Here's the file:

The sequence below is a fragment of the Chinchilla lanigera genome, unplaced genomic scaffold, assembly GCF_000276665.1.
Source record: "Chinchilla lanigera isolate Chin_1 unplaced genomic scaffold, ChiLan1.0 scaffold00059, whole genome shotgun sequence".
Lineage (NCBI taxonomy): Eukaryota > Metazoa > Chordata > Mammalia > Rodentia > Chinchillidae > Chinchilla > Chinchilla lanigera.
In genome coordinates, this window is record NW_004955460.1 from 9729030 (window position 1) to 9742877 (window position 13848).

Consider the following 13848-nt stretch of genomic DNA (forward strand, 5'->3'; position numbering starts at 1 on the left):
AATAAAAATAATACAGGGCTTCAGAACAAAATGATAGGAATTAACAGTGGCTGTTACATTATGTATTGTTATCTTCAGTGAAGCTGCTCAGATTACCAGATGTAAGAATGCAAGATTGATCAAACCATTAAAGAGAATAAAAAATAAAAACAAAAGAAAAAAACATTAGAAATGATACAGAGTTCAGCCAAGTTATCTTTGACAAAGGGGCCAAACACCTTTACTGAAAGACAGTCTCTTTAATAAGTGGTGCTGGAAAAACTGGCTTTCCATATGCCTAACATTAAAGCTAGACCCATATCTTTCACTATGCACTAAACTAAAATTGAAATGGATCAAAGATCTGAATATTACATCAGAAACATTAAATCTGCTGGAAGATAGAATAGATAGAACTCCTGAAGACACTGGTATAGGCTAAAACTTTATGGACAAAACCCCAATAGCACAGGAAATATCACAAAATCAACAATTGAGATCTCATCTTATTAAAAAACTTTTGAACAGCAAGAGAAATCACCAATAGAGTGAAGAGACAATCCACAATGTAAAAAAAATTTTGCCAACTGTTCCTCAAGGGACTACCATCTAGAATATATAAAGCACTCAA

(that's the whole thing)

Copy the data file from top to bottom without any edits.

The sequence below is a fragment of the Chinchilla lanigera genome, unplaced genomic scaffold, assembly GCF_000276665.1.
Source record: "Chinchilla lanigera isolate Chin_1 unplaced genomic scaffold, ChiLan1.0 scaffold00059, whole genome shotgun sequence".
Lineage (NCBI taxonomy): Eukaryota > Metazoa > Chordata > Mammalia > Rodentia > Chinchillidae > Chinchilla > Chinchilla lanigera.
In genome coordinates, this window is record NW_004955460.1 from 9729030 (window position 1) to 9742877 (window position 13848).

Consider the following 13848-nt stretch of genomic DNA (forward strand, 5'->3'; position numbering starts at 1 on the left):
AATAAAAATAATACAGGGCTTCAGAACAAAATGATAGGAATTAACAGTGGCTGTTACATTATGTATTGTTATCTTCAGTGAAGCTGCTCAGATTACCAGATGTAAGAATGCAAGATTGATCAAACCATTAAAGAGAATAAAAAATAAAAACAAAAGAAAAAAACATTAGAAATGATACAGAGTTCAGCCAAGTTATCTTTGACAAAGGGGCCAAACACCTTTACTGAAAGACAGTCTCTTTAATAAGTGGTGCTGGAAAAACTGGCTTTCCATATGCCTAACATTAAAGCTAGACCCATATCTTTCACTATGCACTAAACTAAAATTGAAATGGATCAAAGATCTGAATATTACATCAGAAACATTAAATCTGCTGGAAGATAGAATAGATAGAACTCCTGAAGACACTGGTATAGGCTAAAACTTTATGGACAAAACCCCAATAGCACAGGAAATATCACAAAATCAACAATTGAGATCTCATCTTATTAAAAAACTTTTGAACAGCAAGAGAAATCACCAATAGAGTGAAGAGACAATCCACAATGTAAAAAAAATTTTGCCAACTGTTCCTCAAGGGACTACCATCTAGAATATATAAAGCACTCAA